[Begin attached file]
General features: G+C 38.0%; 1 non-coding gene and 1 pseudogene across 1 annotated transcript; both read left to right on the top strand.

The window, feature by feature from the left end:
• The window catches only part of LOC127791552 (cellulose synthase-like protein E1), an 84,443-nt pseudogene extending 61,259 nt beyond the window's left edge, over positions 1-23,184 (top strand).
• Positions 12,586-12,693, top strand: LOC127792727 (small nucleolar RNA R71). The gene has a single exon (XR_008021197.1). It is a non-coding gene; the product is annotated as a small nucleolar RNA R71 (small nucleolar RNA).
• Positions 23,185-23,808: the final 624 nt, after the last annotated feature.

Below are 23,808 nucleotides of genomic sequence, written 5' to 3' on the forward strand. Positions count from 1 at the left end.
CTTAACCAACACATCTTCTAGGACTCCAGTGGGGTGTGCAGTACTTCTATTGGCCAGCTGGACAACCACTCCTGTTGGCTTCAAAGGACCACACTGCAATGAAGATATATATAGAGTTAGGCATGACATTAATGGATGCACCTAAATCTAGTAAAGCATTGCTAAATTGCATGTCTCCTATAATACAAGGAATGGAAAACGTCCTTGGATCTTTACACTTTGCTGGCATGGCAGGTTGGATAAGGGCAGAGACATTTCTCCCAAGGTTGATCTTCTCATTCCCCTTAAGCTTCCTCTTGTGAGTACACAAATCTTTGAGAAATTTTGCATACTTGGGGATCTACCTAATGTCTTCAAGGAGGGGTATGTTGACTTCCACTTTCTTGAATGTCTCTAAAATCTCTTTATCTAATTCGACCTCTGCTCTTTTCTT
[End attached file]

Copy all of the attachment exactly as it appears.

General features: G+C 38.0%; 1 non-coding gene and 1 pseudogene across 1 annotated transcript; both read left to right on the top strand.

The window, feature by feature from the left end:
• The window catches only part of LOC127791552 (cellulose synthase-like protein E1), an 84,443-nt pseudogene extending 61,259 nt beyond the window's left edge, over positions 1-23,184 (top strand).
• Positions 12,586-12,693, top strand: LOC127792727 (small nucleolar RNA R71). The gene has a single exon (XR_008021197.1). It is a non-coding gene; the product is annotated as a small nucleolar RNA R71 (small nucleolar RNA).
• Positions 23,185-23,808: the final 624 nt, after the last annotated feature.

Below are 23,808 nucleotides of genomic sequence, written 5' to 3' on the forward strand. Positions count from 1 at the left end.
CTTAACCAACACATCTTCTAGGACTCCAGTGGGGTGTGCAGTACTTCTATTGGCCAGCTGGACAACCACTCCTGTTGGCTTCAAAGGACCACACTGCAATGAAGATATATATAGAGTTAGGCATGACATTAATGGATGCACCTAAATCTAGTAAAGCATTGCTAAATTGCATGTCTCCTATAATACAAGGAATGGAAAACGTCCTTGGATCTTTACACTTTGCTGGCATGGCAGGTTGGATAAGGGCAGAGACATTTCTCCCAAGGTTGATCTTCTCATTCCCCTTAAGCTTCCTCTTGTGAGTACACAAATCTTTGAGAAATTTTGCATACTTGGGGATCTACCTAATGTCTTCAAGGAGGGGTATGTTGACTTCCACTTTCTTGAATGTCTCTAAAATCTCTTTATCTAATTCGACCTCTGCTCTTTTCTT